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"If I'm not ____, who am I?"
This sort of "who am I" question is often attributed to young adults trying to "find their way" in the world. Once we're out of college and into our careers, it seems to be expected that we "know who we are". Knowing who we are; what does that ACTUALLY mean? Are we truly clear on our identities, or are we attaching to some aspect of ourselves and clinging to it for dear life?
This is a reflection I was reminded of recently, while my husband was away on a business trip. The last year has brought a lot of change into our lives, and how I identify myself. Last year around this time, I finally admitted to myself that I needed a break. Not just a day off, not just a weekend retreat, but an extended BREAK. That alone is a challenging concept in our society. When is it actually "ok" to take a break? It seemed to me that it was only ok to take a break when I was physically, emotionally, mentally, and spiritually depleted, and my body was starting to give out in ways that scared me. We learn this from a young age. It's when we are sick or ill that we get to stay home from school and get one-on-one attention and nurturing from mom/dad. It's when we've had a hard day that we get a cookie or ice cream cone to "feel better". Many of us carry this mindset into our adult lives, believing that we only deserve to ask for what we want or need when we're suffering. I think this is for a couple of reasons:
1. We feel ashamed to ask for help, or to take a break when "no one else is" (we can't really know that no one else is, and I'm not sure how others busyness helps our own situation, but we let that story dictate our actions, none-the-less)
2. We're afraid of who we are when everything stops. We're craving peace, quiet, solitude with every cell of our beings, and yet we are terrified of it, and what will arise if we give into it.
The second point is the one I encountered face-to-face during my husband's time away. Prior to our marriage, I had allowed most of my identity to be wrapped up in career; "I am a strong, independent woman. I don't need anyone else. I can take care of myself." These statements are true, some of the time. But I had created that identity out of emotional hurt, and let it be a coat of armor for me as I walked through the world. Last year, through the experience of leaving my jobs, I was asked to shed that coat of armor, release the grips around the "strong, independent career woman" identity, and to rely on another (my husband) for support. When we invest fully into one aspect of ourselves (i.e. mom, wife, career man/woman, athlete, coach, friend) there's bound to be suffering. Why? Because nothing in life stays static; everything is always shifting and changing, and if we're clinging to something staying the way it was, we're going to engage in a lot of forcing, fighting, resisting as the changes occur. They will occur with or without our consent, by the way, but we can choose how we respond to those changes.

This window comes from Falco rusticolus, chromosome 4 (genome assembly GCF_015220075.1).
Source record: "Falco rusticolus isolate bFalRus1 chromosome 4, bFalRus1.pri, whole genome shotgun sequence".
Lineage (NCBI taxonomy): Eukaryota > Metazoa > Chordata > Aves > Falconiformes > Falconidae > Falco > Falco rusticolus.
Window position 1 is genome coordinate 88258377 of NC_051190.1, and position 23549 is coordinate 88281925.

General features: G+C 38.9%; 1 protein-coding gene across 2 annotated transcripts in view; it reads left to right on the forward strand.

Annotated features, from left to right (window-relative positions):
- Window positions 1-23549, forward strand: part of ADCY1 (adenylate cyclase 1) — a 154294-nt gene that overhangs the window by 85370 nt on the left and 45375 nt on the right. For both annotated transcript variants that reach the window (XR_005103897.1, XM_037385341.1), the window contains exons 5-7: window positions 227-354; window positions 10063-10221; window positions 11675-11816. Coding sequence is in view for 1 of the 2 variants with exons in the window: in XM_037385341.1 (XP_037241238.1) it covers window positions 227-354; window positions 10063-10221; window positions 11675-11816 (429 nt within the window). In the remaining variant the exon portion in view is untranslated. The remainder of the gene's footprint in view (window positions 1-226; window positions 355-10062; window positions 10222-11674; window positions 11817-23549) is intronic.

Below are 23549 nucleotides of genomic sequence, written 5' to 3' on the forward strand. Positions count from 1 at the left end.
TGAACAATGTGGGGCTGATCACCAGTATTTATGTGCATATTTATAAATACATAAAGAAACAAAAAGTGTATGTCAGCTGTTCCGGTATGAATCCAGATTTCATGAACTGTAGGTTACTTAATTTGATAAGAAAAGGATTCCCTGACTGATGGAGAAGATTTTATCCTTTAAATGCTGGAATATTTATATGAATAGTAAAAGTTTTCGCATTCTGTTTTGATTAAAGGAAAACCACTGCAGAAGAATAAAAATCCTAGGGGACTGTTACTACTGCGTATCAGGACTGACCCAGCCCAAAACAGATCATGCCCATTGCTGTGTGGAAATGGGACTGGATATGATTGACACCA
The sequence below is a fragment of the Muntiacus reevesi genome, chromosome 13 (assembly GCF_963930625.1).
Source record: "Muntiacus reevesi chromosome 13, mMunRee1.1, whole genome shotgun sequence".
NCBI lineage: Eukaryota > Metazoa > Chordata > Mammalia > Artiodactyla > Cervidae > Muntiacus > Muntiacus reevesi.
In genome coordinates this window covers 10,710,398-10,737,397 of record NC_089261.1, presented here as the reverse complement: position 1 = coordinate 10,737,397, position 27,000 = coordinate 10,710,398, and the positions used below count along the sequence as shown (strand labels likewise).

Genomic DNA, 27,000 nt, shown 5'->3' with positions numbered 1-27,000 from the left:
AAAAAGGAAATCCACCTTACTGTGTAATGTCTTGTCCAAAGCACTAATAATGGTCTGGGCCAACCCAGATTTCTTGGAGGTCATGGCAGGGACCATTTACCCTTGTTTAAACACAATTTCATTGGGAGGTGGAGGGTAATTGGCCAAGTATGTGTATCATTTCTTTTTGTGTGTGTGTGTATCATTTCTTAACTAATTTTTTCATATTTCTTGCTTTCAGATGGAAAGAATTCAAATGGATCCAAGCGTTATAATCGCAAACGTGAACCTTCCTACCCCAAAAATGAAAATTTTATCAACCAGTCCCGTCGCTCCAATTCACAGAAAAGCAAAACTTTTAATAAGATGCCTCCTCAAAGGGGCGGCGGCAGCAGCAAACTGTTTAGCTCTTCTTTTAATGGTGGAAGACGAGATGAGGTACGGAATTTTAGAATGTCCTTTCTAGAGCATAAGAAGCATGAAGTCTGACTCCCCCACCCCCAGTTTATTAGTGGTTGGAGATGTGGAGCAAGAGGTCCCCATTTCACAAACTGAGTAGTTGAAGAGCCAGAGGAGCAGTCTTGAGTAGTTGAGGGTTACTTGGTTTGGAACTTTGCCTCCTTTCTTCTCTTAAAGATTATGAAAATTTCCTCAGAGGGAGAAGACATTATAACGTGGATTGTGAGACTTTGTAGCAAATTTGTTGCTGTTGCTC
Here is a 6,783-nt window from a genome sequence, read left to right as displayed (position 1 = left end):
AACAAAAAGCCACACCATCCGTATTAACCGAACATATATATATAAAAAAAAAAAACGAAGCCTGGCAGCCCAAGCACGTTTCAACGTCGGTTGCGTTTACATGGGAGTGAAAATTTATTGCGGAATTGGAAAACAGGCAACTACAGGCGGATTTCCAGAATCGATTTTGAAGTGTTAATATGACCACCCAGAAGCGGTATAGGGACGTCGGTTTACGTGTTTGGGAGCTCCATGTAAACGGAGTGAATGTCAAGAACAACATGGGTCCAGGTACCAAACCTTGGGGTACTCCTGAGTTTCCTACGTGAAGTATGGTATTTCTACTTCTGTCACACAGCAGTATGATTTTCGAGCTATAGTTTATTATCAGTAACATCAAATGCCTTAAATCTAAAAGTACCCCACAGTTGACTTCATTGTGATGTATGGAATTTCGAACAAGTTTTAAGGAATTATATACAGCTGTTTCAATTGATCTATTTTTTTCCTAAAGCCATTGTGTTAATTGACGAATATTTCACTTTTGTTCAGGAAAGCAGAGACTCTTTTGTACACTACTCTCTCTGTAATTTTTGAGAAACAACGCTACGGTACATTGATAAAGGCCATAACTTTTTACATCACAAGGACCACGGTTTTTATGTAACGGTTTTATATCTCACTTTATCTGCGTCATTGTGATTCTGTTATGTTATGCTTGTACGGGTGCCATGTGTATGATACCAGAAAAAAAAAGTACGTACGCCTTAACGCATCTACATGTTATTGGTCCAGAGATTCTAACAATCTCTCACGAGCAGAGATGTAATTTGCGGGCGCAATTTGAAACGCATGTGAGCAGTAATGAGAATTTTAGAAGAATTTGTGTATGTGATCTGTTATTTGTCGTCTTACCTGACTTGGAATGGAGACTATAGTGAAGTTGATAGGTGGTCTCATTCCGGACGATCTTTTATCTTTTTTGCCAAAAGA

I responded to releasing my identity as a career woman (without consciously being aware of it) by fully investing into my identity as a "wife". I began to put a great deal of time and energy into making sure that my husband was taken care of. Did some of this come from a place of love? Of course! But there was also a great deal of fear, unworthiness, and clinging involved as well. When he was gone for a week, I found myself with a lot of time on my hands, and wondering what to do with it. Sure, I could have created tasks and found ways to stay busy, but that felt like a diversion from facing what I was being asked to face; "if I'm not a career woman, and I'm not a caretaker of the home, then who am I?" And what came forward was, "I am nothing." Now, usually, when we allow ourselves to touch in with the "I am nothing" we feel pain and sadness, and I did! Our ego's are extremely invested in keeping us attached to our identities in the world. But if we allow ourselves to sit with nothingness for awhile, what comes forward might surprise you; it surprised me: PEACE. RELIEF. REMEMBRANCE! "Oh! That's who I truly am!" It's that easy, carefree, state of being that you see in a child. Because a child hasn't yet decided or been told what he/she is (though that is happening at an earlier and earlier age), and because of that, he/she can be ANYTHING in ANY MOMENT. We can too, we've just forgotten.
So for the month of October, I myself am committing to taking a few breaths in quiet space each day to remember, to feel, the nothingness of who I am, and I would encourage you to do the same. Because NOTHINGNESS is the space from which EVERYTHING comes, and when we tap into our nothingness, we touch our infinity.
Light and Love,